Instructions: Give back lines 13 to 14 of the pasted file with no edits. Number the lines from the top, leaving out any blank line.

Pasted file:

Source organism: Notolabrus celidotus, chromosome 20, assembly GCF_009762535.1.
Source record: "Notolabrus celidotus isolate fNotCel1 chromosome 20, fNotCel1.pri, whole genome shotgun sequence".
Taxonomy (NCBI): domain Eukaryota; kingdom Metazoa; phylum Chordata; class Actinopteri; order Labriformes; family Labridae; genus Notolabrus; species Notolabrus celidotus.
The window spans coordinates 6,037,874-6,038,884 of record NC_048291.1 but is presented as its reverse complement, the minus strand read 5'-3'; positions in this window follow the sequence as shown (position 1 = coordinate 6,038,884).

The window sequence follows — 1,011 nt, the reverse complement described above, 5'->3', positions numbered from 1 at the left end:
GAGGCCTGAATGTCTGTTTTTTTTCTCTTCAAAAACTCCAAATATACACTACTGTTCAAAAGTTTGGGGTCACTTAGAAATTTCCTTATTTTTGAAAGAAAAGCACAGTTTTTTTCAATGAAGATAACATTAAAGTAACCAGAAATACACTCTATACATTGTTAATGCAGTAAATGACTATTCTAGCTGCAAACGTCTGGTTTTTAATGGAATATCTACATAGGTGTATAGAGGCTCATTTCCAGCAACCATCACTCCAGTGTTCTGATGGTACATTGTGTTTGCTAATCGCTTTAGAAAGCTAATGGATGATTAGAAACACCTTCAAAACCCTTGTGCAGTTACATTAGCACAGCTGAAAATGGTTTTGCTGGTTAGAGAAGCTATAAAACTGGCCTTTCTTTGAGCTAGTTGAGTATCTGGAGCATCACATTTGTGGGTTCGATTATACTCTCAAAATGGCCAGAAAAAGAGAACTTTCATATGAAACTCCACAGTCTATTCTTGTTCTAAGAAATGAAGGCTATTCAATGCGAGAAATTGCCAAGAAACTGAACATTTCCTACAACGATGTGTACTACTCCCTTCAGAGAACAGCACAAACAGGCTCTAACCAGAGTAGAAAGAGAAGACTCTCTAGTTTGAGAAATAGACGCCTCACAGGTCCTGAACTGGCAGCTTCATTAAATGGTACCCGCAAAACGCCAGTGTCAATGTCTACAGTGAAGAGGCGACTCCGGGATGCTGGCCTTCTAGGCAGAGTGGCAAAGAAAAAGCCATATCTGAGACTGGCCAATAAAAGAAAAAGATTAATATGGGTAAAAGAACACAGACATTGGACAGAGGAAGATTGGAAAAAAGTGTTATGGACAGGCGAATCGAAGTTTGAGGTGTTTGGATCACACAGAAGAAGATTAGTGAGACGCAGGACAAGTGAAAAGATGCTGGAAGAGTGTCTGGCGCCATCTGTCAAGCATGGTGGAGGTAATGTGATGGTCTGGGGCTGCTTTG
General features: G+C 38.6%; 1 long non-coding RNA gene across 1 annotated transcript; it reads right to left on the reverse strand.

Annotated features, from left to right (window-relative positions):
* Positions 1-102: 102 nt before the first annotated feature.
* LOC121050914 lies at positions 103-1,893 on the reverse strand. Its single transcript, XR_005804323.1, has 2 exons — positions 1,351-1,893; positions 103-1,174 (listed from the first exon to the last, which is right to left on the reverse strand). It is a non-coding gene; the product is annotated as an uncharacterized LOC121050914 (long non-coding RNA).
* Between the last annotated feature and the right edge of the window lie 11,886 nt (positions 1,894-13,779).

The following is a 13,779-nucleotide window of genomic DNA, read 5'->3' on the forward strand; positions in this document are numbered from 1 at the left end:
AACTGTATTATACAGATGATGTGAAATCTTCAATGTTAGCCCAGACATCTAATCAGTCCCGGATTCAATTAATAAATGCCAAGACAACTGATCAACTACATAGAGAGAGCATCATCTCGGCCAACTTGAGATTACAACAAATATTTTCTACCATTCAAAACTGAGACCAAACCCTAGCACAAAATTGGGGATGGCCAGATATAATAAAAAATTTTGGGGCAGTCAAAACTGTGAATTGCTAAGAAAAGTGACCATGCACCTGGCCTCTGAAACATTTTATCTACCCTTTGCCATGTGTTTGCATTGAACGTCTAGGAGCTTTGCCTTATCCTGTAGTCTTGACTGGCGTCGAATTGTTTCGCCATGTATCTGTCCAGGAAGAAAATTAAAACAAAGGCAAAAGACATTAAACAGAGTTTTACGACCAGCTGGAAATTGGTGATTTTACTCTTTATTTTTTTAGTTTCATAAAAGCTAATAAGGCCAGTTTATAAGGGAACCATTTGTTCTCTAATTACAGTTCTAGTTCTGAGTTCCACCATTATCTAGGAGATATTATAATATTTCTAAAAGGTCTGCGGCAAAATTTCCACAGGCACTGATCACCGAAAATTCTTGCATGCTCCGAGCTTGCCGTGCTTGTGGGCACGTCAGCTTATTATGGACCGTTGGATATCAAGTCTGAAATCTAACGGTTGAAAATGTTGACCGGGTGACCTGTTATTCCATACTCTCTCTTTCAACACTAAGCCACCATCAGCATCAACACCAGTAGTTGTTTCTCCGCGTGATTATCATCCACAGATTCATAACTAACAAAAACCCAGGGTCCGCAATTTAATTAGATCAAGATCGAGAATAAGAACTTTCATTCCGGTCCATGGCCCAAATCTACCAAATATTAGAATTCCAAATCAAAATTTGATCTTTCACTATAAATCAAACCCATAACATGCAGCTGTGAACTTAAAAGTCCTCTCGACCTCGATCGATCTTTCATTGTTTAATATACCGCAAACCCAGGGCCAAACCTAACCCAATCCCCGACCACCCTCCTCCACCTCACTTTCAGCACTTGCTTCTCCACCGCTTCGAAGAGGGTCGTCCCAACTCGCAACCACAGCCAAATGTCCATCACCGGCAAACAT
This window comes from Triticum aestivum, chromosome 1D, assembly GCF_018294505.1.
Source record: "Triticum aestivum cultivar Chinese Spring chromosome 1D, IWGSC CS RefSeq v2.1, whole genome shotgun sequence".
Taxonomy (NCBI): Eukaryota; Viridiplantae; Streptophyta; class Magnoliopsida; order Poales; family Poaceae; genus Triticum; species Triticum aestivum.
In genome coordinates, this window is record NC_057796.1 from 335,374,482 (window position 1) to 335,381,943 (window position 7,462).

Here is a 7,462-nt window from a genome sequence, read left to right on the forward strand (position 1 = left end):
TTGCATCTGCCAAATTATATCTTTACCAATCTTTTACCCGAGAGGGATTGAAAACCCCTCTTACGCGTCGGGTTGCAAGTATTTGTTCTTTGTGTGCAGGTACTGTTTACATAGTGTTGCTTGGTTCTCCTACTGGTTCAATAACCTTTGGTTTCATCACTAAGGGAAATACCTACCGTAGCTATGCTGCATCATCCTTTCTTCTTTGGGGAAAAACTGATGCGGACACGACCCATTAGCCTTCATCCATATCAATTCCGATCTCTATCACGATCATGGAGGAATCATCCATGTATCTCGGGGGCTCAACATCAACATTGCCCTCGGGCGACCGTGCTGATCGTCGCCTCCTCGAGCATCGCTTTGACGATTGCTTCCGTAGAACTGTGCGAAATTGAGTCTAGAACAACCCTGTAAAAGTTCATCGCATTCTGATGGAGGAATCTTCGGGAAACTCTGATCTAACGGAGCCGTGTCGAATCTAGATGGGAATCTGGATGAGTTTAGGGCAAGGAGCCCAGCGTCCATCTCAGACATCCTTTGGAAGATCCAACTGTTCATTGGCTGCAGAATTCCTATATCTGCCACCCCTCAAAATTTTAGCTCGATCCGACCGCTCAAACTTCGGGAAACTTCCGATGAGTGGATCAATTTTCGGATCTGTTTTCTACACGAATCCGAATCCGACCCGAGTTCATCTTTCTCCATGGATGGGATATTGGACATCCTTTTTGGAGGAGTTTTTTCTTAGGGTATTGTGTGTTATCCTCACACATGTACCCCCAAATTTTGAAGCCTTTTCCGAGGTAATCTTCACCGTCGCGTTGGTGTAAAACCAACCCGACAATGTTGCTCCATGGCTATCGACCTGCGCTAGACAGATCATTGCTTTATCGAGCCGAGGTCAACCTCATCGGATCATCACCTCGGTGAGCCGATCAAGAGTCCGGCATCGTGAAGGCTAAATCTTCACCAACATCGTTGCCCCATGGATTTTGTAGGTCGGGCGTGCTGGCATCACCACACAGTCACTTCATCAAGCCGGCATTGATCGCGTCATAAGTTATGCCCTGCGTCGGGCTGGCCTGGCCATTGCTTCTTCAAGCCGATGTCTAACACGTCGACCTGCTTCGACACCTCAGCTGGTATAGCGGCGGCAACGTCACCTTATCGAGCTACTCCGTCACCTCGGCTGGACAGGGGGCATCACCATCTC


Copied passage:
AACTGTATTATACAGATGATGTGAAATCTTCAATGTTAGCCCAGACATCTAATCAGTCCCGGATTCAATTAATAAATGCCAAGACAACTGATCAACTACATAGAGAGAGCATCATCTCGGCCAACTTGAGATTACAACAAATATTTTCTACCATTCAAAACTGAGACCAAACCCTAGCACAAAATTGGGGATGGCCAGATATAATAAAAAATTTTGGGGCAGTCAAAACTGTGAATTGCTAAGAAAAGTGACCATGCACCTGGCCTCTGAAACATTTTATCTACCCTTTGCCATGTGTTTGCATTGAACGTCTAGGAGCTTTGCCTTATCCTGTAGTCTTGACTGGCGTCGAATTGTTTCGCCATGTATCTGTCCAGGAAGAAAATTAAAACAAAGGCAAAAGACATTAAACAGAGTTTTACGACCAGCTGGAAATTGGTGATTTTACTCTTTATTTTTTTAGTTTCATAAAAGCTAATAAGGCCAGTTTATAAGGGAACCATTTGTTCTCTAATTACAGTTCTAGTTCTGAGTTCCACCATTATCTAGGAGATATTATAATATTTCTAAAAGGTCTGCGGCAAAATTTCCACAGGCACTGATCACCGAAAATTCTTGCATGCTCCGAGCTTGCCGTGCTTGTGGGCACGTCAGCTTATTATGGACCGTTGGATATCAAGTCTGAAATCTAACGGTTGAAAATGTTGACCGGGTGACCTGTTATTCCATACTCTCTCTTTCAACACTAAGCCACCATCAGCATCAACACCAGTAGTTGTTTCTCCGCGTGATTATCATCCACAGATTCATAACTAACAAAAACCCAGGGTCCGCAATTTAATTAGATCAAGATCGAGAATAAGAACTTTCATTCCGGTCCATGGCCCAAATCTACCAAATATTAGAATTCCAAATCAAAATTTGATCTTTCACTATAAATCAAACCCATAACATGCAGCTGTGAACTTAAAAGTCCTCTCGACCTCGATCGATCTTTCATTGTTTAATATACCGCAAACCCAGGGCCAAACCTAACCCAATCCCCGACCACCCTCCTCCACCTCACTTTCAGCACTTGCTTCTCCACCGCTTCGAAGAGGGTCGTCCCAACTCGCAACCACAGCCAAATGTCCATCACCGGCAAACAT
This window comes from Triticum aestivum, chromosome 1D, assembly GCF_018294505.1.